We want the DHCP Server to always give a Sonos device the same assigned IP address, every time. To do that we can use the routers DHCP Reservation Table.
Sadly all routers are not the same and the method of adding your Sonos devices to its DHCP Reservation table can vary. It means you probably have to read your router user manual, or look up how to do this via google, or quite often you may find a helpful video on YouTube, which explains how to do this for your particular brand of router.
In my case I had to log-into my router via a web browser using the username and password shown on the back of my router. I quickly found the page called DHCP Reservation and I just had to select my Sonos Devices in the list and assign them an IP address and set them to 'fixed' or 'static'. I had to save each entry and also the table/page itself.
I had a number of speakers to add to my DHCP Reservation Table and I chose to fix them in sequence, similar to the following:
Sonos Lounge Play-5 (Left) 192.168.1.200
Sonos Lounge Play-5 (Right) 192.168.1.201
Sonos Kitchen Play-1 (Left) 192.168.1.202
Sonos Kitchen Play-1 (Right) 192.168.1.203
Sonos Bedroom Play-1 (Left) 192.168.1.204
Sonos Bedroom Play-1 (Right) 192.168.1.205
Here too is an image from another routers DHCP Reservation Table, which was posted in the community recently, just as an example, by Stanley_4.. in order to give some users an idea of the type of thing they may see, but remember that these configuration pages can and do vary by brand/model of router.
And that’s almost it, but there’s one further thing that can cause lots of problems and interference for many Sonos users and that’s other wireless broadcasting devices in the home, such as WiFi extenders, repeaters and powerline adapters. They can be a real pain sometimes.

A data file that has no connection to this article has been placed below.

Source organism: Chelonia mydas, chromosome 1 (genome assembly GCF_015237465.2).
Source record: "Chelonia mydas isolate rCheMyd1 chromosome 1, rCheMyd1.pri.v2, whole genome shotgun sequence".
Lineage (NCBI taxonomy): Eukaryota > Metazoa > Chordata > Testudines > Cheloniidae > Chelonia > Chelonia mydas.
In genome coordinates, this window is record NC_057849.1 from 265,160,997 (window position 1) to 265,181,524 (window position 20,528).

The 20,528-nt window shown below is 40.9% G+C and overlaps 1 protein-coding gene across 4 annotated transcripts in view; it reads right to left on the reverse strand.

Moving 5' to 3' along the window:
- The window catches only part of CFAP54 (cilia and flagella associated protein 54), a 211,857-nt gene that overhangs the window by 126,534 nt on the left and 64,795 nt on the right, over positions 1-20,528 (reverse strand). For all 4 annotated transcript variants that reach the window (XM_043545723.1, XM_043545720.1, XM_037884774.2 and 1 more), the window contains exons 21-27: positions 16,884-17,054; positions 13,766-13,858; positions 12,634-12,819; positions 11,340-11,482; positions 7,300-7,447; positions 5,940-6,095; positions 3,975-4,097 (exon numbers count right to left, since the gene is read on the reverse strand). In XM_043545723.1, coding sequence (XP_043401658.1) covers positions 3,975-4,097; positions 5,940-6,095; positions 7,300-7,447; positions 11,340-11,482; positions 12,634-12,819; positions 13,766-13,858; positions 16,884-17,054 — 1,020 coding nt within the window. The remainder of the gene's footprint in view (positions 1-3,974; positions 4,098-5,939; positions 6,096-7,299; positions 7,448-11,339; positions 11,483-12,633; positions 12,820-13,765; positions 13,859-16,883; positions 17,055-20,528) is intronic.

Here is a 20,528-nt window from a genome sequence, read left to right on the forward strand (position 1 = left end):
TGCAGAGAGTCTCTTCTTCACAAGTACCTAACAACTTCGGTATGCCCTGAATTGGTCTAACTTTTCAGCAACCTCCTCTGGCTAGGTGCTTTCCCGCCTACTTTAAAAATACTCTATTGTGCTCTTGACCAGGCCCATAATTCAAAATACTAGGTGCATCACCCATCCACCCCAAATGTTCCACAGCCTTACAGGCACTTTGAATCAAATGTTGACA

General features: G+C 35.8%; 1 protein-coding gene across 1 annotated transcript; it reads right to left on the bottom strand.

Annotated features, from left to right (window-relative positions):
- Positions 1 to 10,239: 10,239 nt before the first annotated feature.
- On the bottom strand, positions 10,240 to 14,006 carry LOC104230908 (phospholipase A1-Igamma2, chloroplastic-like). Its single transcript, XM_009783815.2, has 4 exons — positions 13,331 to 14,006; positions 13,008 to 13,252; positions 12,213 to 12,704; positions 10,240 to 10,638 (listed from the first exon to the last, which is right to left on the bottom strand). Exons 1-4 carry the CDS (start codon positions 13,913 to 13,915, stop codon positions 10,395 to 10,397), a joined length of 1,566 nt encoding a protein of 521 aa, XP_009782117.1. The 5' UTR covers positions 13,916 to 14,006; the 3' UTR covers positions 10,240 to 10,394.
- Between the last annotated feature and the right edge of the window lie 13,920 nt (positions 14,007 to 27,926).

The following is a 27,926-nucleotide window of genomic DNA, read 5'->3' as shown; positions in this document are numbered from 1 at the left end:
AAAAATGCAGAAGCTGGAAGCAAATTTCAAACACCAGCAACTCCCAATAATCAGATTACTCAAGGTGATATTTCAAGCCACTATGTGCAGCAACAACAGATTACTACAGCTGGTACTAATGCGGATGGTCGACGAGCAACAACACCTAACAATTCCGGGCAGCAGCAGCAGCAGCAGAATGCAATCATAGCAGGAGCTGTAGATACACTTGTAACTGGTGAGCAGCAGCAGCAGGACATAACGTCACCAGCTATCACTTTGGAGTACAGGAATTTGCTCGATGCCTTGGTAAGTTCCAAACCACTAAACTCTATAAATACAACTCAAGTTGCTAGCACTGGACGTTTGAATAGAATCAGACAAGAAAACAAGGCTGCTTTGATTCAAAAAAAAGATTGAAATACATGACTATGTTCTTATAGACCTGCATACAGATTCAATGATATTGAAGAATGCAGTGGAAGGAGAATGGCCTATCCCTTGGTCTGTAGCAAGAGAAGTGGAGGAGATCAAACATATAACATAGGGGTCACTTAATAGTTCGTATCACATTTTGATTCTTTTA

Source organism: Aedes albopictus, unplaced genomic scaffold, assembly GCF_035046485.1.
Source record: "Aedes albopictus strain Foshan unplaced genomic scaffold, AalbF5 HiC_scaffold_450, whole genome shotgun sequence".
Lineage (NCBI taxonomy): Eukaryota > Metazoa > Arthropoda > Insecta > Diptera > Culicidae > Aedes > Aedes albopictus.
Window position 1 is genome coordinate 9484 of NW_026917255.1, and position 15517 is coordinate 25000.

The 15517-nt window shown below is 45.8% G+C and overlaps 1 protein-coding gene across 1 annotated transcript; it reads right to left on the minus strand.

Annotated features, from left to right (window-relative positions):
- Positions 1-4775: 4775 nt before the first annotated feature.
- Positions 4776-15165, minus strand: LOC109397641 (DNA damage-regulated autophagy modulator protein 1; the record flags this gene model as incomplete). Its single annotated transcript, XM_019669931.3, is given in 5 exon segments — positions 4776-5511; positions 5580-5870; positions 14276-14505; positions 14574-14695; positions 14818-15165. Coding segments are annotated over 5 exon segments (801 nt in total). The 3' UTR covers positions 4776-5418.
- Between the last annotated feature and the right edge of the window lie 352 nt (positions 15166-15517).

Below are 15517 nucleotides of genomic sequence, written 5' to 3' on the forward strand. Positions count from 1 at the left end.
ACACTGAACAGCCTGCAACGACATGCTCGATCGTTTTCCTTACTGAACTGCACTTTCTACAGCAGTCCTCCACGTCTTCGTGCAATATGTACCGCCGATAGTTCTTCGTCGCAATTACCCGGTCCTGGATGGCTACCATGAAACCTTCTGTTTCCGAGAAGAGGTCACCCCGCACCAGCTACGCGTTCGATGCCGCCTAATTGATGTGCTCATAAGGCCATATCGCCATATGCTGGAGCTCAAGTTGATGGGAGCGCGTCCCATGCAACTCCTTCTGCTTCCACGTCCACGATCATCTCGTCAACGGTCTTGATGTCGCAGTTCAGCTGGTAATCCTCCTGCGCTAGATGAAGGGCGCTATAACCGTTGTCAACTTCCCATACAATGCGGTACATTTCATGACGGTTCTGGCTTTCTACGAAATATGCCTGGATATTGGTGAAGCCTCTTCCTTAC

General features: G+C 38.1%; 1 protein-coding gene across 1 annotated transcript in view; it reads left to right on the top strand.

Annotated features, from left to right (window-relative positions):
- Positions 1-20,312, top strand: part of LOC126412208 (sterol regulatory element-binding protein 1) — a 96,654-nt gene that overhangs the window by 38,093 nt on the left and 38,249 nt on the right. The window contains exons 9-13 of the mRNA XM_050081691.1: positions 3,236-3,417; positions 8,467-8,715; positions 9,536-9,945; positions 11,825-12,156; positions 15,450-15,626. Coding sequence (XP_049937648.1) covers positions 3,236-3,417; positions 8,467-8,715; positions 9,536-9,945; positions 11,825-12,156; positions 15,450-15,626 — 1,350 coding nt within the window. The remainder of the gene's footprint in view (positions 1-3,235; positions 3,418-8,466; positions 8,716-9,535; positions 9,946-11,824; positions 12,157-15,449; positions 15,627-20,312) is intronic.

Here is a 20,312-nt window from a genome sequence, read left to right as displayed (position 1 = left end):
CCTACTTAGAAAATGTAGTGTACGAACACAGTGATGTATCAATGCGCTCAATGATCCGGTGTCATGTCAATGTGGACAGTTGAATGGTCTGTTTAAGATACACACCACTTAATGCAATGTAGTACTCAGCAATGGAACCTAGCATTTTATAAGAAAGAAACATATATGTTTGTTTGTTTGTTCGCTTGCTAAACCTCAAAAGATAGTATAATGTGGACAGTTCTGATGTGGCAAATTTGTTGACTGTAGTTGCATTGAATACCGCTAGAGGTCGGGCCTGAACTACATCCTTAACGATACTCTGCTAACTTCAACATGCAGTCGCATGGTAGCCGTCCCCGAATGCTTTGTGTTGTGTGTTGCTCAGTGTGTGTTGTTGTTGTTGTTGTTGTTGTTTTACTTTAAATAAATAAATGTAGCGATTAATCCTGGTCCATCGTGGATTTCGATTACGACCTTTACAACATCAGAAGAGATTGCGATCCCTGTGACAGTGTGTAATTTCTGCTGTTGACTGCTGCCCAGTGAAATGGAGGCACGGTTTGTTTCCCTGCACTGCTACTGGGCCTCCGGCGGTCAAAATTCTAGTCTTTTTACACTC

It is recommended that these are all set to the same 2.4ghz WiFi channel as your main router wifi channel, whilst running your Sonos speakers on SonosNet.
If possible though, I would suggest changing their broadcast SSID name, so that it’s an entirely different name to the main router SSID ...and perhaps even better still, switch off the 2.4ghz band wifi altogether and just use their 5ghz band instead.
Many of these things mentioned above, of course, are 'out of the hands' of Sonos and are just a means of providing a very stable core network and wireless platform onto which the Sonos Speaker System can then sit happily and trouble free from signal interference.
Other common problems are, failing old Sonos Bridge power supplies, where voltage drops below 5.1v. If you have that issue, replace the Bridge with another Sonos device, or replace the power supply or you could of course switch back to 'Standard WiFi Mode', but you are probably better off remaining on SonosNet IMHO.
The link below is just one example of a Bridge replacement power supply on Amazon, but make sure to get the right plug fitting for your country.
Bridge Power Supply - Replacement (Example Only).
Sometimes local firewalls can be an issue, so checkout this Support article for your particular firewall and check its configuration settings:
Configuring your firewall to work with Sonos
Some iPhone users can also encounter problems with 'WiFi Assist' on their device, particularly if playing music, or other audio source, directly from the iOS device to Sonos speakers, so switching off that feature is perhaps worthwhile. See this support page for further information:
Wi-Fi Assist and Sonos
If you take your time and follow steps 1, 2, 3 and A, B, C above, which are not really that difficult, in most cases, then I’m confident, if done correctly, you will end up with a far more stable system, where all Sonos devices will always play nicely together for many years to come.
Remember, if you really do not know how to do these things, then find a friend that can help !